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ATMPs: translating the expertise into a GMP process

In the field of regenerative medicine, advanced therapy medicinal products (ATMPs) represent the next generation of medicines. It is, however, not so straightforward to translate this new expertise into a GMP process. In this article, you'll learn more about the challenges and crucial aspects.
ATMPs - translating the expertise into a GMP process - QbD

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ATMPs comprise:

  • genetic therapy medicinal products (GTMPs),
  • cell-based therapy medicinal products (CTMPs),
  • tissue-engineered products (TEPs),
  • or a combination of the above.

They represent the most promising, sometimes unique, therapeutic option for various diseases in which traditional medicine has proven ineffective.

A therapy based on ATMPs is often used for the treatment of rare diseases. It is thus targeted to a patient-specific population.

ATMPs - translating the expertise into a GMP process - QbD - DF

Figure 1 – Schematic representation of advanced medicinal therapeutic products. CAR: chimeric antigen receptor. Adapted from Goula et al.

Preparing ATMPs: dealing with a heterogeneous product pool

The first step in the development of ATMPs is isolating the cells or tissue from human sources. This is one of the reasons why ATMP manufacturing is considered to be strictly related to the clinical, transplantation area. Upon manipulation of the raw material, ATMPs are prepared for autologous (same individual) or allogenic (different donor) use.

  • Manipulated as living cells, CTMPs are collected via apheresis, are then modified, expanded, and administrated to the patient to treat diseases or injuries at the cellular level.
  • GTMPs consist of recombinant nucleic acid, intended for the regulation of genetic sequences directly in the patient (in-vivo) or in its cells after collection (exvivo).
  • TEPs are based on the use of immature (e.g. stem cell cells) or differentiated stem cell populations, with the purpose of repairing structurally compromised tissues in the patient.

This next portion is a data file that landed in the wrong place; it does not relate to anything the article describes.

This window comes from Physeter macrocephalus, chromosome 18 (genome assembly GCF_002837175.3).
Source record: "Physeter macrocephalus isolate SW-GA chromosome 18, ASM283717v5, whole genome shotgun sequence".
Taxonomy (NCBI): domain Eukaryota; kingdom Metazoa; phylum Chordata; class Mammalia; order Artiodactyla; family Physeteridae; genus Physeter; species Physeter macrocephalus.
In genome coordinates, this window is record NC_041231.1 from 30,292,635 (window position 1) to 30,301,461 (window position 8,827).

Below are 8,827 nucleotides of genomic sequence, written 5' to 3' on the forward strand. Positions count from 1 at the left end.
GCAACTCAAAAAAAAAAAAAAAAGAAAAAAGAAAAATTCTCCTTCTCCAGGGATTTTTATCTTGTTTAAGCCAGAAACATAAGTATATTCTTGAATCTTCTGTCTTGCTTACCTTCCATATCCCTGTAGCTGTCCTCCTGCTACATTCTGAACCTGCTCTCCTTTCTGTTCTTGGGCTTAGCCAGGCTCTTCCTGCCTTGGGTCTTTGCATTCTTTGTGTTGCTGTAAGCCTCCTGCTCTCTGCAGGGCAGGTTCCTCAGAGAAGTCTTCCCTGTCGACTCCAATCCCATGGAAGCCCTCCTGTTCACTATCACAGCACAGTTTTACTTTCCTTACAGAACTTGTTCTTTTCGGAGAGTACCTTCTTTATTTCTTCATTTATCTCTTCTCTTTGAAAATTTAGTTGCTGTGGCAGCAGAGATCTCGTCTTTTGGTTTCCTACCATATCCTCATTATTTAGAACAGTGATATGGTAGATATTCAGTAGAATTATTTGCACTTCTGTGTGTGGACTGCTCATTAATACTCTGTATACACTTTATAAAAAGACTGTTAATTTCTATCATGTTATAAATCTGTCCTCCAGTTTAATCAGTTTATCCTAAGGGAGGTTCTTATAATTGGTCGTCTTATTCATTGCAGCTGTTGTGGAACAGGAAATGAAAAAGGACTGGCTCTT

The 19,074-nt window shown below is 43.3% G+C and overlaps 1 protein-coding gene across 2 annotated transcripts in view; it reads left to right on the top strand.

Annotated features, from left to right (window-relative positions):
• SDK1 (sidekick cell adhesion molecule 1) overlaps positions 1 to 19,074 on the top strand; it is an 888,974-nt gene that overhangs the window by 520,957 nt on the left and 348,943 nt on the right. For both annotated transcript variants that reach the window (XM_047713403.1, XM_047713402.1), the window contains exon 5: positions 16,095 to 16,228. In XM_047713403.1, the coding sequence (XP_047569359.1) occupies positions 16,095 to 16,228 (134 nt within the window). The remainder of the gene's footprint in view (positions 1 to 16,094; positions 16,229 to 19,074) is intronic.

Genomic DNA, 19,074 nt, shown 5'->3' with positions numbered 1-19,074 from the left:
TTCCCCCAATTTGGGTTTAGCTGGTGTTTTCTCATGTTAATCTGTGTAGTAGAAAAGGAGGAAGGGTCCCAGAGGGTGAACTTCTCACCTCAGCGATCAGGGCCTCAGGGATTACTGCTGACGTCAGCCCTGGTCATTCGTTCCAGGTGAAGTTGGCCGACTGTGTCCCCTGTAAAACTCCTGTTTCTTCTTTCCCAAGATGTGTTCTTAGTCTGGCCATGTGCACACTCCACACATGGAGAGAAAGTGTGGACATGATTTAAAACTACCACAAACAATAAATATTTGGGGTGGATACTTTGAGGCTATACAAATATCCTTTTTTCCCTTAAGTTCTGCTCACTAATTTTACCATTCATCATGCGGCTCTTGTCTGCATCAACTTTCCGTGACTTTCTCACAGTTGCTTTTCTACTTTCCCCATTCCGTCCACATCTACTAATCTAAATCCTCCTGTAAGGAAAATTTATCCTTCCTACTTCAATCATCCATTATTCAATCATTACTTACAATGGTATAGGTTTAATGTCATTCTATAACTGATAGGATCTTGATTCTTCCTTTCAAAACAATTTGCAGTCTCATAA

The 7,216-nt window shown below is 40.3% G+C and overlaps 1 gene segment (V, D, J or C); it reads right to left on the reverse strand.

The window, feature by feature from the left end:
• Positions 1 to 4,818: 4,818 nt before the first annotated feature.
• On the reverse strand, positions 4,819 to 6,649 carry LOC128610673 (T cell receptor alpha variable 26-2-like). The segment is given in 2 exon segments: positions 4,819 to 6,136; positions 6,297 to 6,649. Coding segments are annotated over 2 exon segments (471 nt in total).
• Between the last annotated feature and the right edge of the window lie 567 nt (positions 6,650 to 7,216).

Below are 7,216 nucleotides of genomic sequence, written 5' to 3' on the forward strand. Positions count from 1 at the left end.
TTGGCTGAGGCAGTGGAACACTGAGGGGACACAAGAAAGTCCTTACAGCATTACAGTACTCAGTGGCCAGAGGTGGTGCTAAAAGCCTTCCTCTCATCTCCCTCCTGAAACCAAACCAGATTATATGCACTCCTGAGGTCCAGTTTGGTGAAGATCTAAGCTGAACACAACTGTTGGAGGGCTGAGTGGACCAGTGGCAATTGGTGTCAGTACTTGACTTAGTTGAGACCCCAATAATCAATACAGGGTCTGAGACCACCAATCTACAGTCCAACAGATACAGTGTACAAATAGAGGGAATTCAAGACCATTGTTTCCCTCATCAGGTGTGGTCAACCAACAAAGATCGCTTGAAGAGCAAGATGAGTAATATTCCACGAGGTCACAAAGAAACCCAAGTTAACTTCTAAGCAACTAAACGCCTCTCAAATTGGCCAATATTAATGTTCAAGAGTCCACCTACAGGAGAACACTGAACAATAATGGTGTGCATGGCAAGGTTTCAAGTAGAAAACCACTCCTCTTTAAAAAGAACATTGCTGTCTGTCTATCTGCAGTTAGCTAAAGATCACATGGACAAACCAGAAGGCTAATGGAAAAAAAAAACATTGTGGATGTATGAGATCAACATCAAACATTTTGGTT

Given the nature of ATMPs, they represent an extremely heterogeneous pool of products whose preparation differs substantially from mainstream biopharmaceutical manufacturing. Therefore,

are required for the development of ATMPs. As a consequence, the history of developing ATMPs has been rather bumpy until recently.

From ATMP to GMP: a bumpy history

Lack of legislation and poor harmonization

For a long time, the major contribution to the development of ATMPs came from hospitals, small companies, and academic institutions. Facilities that often have restricted financial resources and limited competencies to navigate the required regulatory procedures necessary to address the GMP industrial standards.

The ATMP landscape in Europe 2004–2010. Adopted from Maciulaitis et al - QbD - DEF

Figure 2 – The ATMP landscape in Europe 2004–2010. Adopted from Maciulaitis et al

For years, lack of an actual legislative framework characterized ATMP development, which led to a variety of individual academic/hospital manufacturing settings.

On top of that, the poor harmonization in GMP application within the EU’s member states, that was in effect until 2009, exacerbated the issue. Nevertheless, as pharmaceutical products, ATMPs have to reach manufacturing and quality standards. This is a complicated matter when translating the ATMP’s development into a GMP process.

Difficult implementation and application

The second criticism encountered when transferring the manufacture of ATMPs to the Pharmaceutical Industry concerns the implementation of the abovementioned GMP standards: given the unique characteristics and the high patient-specificity nature of the ATMPs, the common GMP standards cannot simply be applied. Therefore, despite the fact that the development of ATMPs plays a key role in the treatment of rare or degenerative diseases, bringing these medical products to market is not an easy process.

CAT and centralized procedures: a great leap forward

A major step forward in the regulation of ATMPs was taken in January 2009, with the establishment of the Committee for Advanced Therapies (CAT), at the European Medicines Agency (EMA).

This multidisciplinary scientific committee aims at reviewing the quality, safety and efficacy of ATMPs according to standards established by regulatory authorities. Today, along with the introduction of centralized procedures for the manufacture of ATMPs, the CAT helps pharmaceutical companies establish ATMP production. Click here to learn more about the main hurdles of marketing an ATMP.

Crucial aspects of manufacturing ATMPs in a modern GMP environment

Despite the bumpy history, ATMPs development is an active, ongoing process. However, translating the manufacture of these therapeutic products into a GMP environment still poses significant challenges.

The intrinsic variability of the starting material as well as of the finished product requires manufacturing procedures that necessarily deviate from those of traditional biologic products.

The extreme diversity of the starting material obtained from a patient is due to – among other things – that person’s age, health and illness. This requires impeccable batch identity and tracking. Moreover, ATMP therapies require a complex trial design, as a unique patient population is targeted. Therefore, unlike common biopharmaceuticals, we need flexible, well-monitored and controlled processes to cope with the complexity of ATMPs.